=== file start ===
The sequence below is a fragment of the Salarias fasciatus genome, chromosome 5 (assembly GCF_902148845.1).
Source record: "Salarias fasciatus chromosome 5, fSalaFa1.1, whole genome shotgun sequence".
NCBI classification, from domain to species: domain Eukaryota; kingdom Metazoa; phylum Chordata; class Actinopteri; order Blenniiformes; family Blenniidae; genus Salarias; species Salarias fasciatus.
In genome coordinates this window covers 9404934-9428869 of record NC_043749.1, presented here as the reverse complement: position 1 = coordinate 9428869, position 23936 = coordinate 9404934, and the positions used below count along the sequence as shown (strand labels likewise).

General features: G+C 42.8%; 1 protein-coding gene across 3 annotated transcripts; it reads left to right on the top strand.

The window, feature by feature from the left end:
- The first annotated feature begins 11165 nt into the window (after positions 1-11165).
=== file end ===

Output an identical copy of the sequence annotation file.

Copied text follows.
The sequence below is a fragment of the Salarias fasciatus genome, chromosome 5 (assembly GCF_902148845.1).
Source record: "Salarias fasciatus chromosome 5, fSalaFa1.1, whole genome shotgun sequence".
NCBI classification, from domain to species: domain Eukaryota; kingdom Metazoa; phylum Chordata; class Actinopteri; order Blenniiformes; family Blenniidae; genus Salarias; species Salarias fasciatus.
In genome coordinates this window covers 9404934-9428869 of record NC_043749.1, presented here as the reverse complement: position 1 = coordinate 9428869, position 23936 = coordinate 9404934, and the positions used below count along the sequence as shown (strand labels likewise).

General features: G+C 42.8%; 1 protein-coding gene across 3 annotated transcripts; it reads left to right on the top strand.

The window, feature by feature from the left end:
- The first annotated feature begins 11165 nt into the window (after positions 1-11165).